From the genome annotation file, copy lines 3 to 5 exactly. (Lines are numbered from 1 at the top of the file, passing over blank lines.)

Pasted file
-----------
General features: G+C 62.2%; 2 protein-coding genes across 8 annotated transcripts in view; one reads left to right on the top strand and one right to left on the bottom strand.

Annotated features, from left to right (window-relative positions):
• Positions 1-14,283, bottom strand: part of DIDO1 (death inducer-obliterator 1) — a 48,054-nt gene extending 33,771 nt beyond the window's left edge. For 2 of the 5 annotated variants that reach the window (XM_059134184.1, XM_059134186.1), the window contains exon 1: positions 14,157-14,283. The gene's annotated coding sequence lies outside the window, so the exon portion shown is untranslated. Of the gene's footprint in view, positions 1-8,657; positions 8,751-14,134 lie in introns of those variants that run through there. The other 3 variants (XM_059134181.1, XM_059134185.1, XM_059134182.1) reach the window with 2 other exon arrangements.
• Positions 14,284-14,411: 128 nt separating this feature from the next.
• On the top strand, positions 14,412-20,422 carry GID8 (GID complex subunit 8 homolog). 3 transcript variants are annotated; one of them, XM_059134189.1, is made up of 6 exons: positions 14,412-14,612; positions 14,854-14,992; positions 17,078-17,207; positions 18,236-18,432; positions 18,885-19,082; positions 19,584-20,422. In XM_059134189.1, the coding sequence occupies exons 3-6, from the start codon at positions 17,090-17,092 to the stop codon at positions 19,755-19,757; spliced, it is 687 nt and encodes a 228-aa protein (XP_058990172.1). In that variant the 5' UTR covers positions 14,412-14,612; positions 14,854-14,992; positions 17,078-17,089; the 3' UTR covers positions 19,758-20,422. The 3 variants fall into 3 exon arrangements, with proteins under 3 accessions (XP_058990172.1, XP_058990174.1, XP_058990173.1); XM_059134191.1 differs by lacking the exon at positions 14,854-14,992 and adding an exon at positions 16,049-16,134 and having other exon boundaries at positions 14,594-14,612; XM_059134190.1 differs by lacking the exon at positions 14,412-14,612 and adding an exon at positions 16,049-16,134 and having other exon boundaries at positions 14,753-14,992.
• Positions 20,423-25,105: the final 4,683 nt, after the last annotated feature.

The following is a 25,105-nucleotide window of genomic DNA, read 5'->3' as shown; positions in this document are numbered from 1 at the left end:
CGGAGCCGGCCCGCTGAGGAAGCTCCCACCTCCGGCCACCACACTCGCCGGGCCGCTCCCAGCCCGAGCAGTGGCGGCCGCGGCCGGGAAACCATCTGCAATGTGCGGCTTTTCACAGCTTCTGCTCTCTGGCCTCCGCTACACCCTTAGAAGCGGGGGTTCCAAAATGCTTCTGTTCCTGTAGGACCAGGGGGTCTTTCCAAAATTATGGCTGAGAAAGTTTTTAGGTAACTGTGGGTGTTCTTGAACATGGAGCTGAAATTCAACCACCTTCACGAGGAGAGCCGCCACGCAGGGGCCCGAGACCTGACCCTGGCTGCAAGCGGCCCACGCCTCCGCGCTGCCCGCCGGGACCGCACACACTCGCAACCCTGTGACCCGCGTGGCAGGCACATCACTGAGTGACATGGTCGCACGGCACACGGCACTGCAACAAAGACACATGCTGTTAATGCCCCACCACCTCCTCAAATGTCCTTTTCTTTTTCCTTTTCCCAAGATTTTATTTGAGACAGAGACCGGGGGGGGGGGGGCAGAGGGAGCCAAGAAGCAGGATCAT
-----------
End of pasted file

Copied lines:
• Positions 1-14,283, bottom strand: part of DIDO1 (death inducer-obliterator 1) — a 48,054-nt gene extending 33,771 nt beyond the window's left edge. For 2 of the 5 annotated variants that reach the window (XM_059134184.1, XM_059134186.1), the window contains exon 1: positions 14,157-14,283. The gene's annotated coding sequence lies outside the window, so the exon portion shown is untranslated. Of the gene's footprint in view, positions 1-8,657; positions 8,751-14,134 lie in introns of those variants that run through there. The other 3 variants (XM_059134181.1, XM_059134185.1, XM_059134182.1) reach the window with 2 other exon arrangements.
• Positions 14,284-14,411: 128 nt separating this feature from the next.
• On the top strand, positions 14,412-20,422 carry GID8 (GID complex subunit 8 homolog). 3 transcript variants are annotated; one of them, XM_059134189.1, is made up of 6 exons: positions 14,412-14,612; positions 14,854-14,992; positions 17,078-17,207; positions 18,236-18,432; positions 18,885-19,082; positions 19,584-20,422. In XM_059134189.1, the coding sequence occupies exons 3-6, from the start codon at positions 17,090-17,092 to the stop codon at positions 19,755-19,757; spliced, it is 687 nt and encodes a 228-aa protein (XP_058990172.1). In that variant the 5' UTR covers positions 14,412-14,612; positions 14,854-14,992; positions 17,078-17,089; the 3' UTR covers positions 19,758-20,422. The 3 variants fall into 3 exon arrangements, with proteins under 3 accessions (XP_058990172.1, XP_058990174.1, XP_058990173.1); XM_059134191.1 differs by lacking the exon at positions 14,854-14,992 and adding an exon at positions 16,049-16,134 and having other exon boundaries at positions 14,594-14,612; XM_059134190.1 differs by lacking the exon at positions 14,412-14,612 and adding an exon at positions 16,049-16,134 and having other exon boundaries at positions 14,753-14,992.